As with any lens character attribute, Photoshop too is included as a working tool and is as valid as any DIY kitchen experiment or soft filter attachment. The matter of tool selection for image rendering is perhaps best understood against a veil of concern and inspection of an end result rather than as an exercise tool kit fixation and tool formulae play, but these creative investigations help to clarify the confusion and diffusion of views that make their way into our focus of application.


Alun Carr nearly had me in tears. He mentions sheep and Helios 44 in the same paragraph. Yikes! Believe me, no sheep were harmed in the wear'n of this kilt. LOL!!

Having gotten that out of the way: I have a pair of Helios 44-2 lenses coming and was wondering which elements could be removed to give a Petzval-like effect. But Alun's comments make me realize that something else is possible.

Thank you! It's amazing what a person can learn by reading through the comments.

Re the Helios 44, that's interesting about being able to disassemble them so easily. Does anyone know of any 1.4 50mm lenses that are easy to take apart? I keep wanting to replace the aperture in a fast lens with an apodization filter of some sort.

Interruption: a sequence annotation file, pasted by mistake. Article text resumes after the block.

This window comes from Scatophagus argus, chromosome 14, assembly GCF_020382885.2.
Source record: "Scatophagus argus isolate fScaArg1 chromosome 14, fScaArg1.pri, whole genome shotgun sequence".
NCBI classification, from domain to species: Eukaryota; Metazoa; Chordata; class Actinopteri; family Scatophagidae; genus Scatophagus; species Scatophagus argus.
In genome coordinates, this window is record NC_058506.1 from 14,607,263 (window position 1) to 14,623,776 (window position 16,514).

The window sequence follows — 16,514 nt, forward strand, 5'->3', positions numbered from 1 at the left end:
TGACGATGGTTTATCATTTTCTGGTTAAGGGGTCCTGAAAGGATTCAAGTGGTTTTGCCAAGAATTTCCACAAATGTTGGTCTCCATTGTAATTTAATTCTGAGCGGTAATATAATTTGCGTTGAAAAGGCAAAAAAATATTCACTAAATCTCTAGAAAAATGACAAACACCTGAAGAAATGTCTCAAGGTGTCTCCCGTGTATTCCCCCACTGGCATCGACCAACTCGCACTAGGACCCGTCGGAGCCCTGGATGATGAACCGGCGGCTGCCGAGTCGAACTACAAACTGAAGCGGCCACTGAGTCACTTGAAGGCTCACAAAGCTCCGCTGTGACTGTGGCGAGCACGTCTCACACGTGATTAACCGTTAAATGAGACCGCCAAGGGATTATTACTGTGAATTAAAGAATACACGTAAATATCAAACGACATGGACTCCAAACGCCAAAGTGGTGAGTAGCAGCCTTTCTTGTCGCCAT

David Hamilton from what I understand just never cleaned his lens, he just had an ordinary but very dirty Minolta ( I think it was ) lens. A well known fashion photographer I am acquainted with has a prized very beat up Nikkor 28mm f/3.5 with huge gouges in the front and rear elements and stiff focusing from being dropped hard. He won't send it in for repair to fix the focusing because he is worried that whatever makes it look so good would get fixed as well.

Re hairspray, Aquanet brand is still available, and it what you want.

back in my studio days, I had a prized rectangle of plexiglas I'd hold in front of my lens to get the soft focus look. I think I may still have it around here somewhere.

White and black fishnets have a very similar effect on me, personally :)